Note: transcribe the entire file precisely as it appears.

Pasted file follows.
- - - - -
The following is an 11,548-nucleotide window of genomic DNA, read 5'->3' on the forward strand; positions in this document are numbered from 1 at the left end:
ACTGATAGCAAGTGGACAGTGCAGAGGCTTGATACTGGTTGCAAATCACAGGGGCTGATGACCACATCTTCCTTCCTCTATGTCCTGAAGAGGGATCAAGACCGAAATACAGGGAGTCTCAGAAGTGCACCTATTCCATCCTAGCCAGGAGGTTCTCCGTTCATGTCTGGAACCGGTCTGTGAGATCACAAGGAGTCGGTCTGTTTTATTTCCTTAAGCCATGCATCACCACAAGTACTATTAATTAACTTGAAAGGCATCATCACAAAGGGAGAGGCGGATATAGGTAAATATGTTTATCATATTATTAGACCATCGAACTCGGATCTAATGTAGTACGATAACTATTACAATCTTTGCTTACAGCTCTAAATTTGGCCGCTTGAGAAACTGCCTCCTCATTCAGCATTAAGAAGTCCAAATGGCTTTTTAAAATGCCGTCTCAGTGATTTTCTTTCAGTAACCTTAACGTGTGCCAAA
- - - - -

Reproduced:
The following is an 11,548-nucleotide window of genomic DNA, read 5'->3' on the forward strand; positions in this document are numbered from 1 at the left end:
ACTGATAGCAAGTGGACAGTGCAGAGGCTTGATACTGGTTGCAAATCACAGGGGCTGATGACCACATCTTCCTTCCTCTATGTCCTGAAGAGGGATCAAGACCGAAATACAGGGAGTCTCAGAAGTGCACCTATTCCATCCTAGCCAGGAGGTTCTCCGTTCATGTCTGGAACCGGTCTGTGAGATCACAAGGAGTCGGTCTGTTTTATTTCCTTAAGCCATGCATCACCACAAGTACTATTAATTAACTTGAAAGGCATCATCACAAAGGGAGAGGCGGATATAGGTAAATATGTTTATCATATTATTAGACCATCGAACTCGGATCTAATGTAGTACGATAACTATTACAATCTTTGCTTACAGCTCTAAATTTGGCCGCTTGAGAAACTGCCTCCTCATTCAGCATTAAGAAGTCCAAATGGCTTTTTAAAATGCCGTCTCAGTGATTTTCTTTCAGTAACCTTAACGTGTGCCAAA